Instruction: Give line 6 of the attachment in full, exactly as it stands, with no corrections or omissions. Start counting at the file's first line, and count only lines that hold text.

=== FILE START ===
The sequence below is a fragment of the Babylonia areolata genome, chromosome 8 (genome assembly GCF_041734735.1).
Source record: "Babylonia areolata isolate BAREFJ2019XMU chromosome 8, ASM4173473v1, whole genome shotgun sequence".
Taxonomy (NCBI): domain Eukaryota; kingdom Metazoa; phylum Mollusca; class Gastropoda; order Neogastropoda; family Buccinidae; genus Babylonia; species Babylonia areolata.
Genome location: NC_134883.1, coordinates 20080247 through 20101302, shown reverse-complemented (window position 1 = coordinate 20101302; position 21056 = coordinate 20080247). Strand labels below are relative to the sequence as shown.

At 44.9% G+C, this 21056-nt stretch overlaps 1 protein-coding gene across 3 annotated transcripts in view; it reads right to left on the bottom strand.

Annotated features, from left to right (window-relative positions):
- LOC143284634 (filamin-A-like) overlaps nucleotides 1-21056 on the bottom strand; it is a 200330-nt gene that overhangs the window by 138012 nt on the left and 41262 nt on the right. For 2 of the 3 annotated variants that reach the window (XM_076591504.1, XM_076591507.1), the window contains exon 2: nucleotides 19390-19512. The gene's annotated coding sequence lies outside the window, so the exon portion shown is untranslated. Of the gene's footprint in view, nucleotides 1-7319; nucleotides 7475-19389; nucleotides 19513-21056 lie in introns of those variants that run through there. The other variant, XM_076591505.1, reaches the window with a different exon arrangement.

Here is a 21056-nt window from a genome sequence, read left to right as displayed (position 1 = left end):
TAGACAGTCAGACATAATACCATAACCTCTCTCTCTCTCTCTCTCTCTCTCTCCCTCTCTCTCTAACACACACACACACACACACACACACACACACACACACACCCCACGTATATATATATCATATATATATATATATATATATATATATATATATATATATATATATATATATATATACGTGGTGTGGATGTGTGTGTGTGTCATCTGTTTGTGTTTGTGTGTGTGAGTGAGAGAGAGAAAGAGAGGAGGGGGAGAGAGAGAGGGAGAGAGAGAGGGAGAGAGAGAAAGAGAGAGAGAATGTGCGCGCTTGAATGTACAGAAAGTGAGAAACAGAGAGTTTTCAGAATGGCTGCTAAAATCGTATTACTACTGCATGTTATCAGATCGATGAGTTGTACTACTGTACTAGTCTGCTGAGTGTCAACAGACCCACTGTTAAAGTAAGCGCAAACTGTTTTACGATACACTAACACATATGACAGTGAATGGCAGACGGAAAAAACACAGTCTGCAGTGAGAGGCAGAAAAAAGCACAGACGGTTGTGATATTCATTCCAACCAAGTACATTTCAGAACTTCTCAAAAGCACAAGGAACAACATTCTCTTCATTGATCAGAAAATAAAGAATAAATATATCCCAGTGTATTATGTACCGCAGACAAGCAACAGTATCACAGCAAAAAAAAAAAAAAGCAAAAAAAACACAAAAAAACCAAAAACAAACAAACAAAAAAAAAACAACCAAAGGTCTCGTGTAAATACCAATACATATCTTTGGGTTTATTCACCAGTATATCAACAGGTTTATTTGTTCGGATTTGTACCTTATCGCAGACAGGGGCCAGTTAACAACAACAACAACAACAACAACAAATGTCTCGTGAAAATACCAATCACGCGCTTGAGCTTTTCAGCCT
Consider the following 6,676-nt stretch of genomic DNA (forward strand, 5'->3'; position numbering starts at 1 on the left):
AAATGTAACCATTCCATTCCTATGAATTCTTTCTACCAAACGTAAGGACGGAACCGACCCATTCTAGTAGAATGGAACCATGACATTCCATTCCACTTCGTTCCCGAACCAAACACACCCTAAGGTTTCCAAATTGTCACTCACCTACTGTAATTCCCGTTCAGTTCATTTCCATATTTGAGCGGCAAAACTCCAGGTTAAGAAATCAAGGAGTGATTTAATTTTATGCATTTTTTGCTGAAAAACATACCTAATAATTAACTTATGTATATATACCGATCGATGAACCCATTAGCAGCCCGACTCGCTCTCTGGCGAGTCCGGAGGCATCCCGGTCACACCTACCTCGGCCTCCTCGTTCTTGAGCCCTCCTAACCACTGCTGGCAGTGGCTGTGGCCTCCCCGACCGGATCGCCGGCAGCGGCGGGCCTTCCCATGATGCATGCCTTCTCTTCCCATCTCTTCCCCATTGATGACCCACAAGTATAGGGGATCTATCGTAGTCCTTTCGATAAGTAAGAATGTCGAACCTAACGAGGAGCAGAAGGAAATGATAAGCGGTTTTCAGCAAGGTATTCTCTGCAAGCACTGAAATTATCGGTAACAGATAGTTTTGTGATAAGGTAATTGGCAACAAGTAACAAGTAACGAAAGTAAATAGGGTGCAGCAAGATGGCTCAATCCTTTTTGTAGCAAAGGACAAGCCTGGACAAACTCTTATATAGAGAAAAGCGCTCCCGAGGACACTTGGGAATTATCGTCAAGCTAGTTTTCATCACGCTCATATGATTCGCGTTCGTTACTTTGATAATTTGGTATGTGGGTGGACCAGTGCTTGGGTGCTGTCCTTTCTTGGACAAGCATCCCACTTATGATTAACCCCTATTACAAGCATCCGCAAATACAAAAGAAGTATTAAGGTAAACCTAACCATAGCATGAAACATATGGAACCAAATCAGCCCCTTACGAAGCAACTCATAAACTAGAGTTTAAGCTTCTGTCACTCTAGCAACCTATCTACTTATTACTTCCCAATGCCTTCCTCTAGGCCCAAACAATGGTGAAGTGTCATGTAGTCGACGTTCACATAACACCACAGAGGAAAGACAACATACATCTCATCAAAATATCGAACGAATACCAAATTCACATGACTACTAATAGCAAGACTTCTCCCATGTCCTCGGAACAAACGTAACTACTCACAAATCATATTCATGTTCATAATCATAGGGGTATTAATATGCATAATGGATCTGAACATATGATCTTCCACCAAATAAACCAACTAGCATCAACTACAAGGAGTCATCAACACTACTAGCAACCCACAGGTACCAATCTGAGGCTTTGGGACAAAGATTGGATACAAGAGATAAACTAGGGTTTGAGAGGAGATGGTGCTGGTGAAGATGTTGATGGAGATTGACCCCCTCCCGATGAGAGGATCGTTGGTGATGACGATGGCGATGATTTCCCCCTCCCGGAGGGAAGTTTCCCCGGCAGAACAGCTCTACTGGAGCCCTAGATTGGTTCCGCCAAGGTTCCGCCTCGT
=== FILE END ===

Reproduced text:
Annotated features, from left to right (window-relative positions):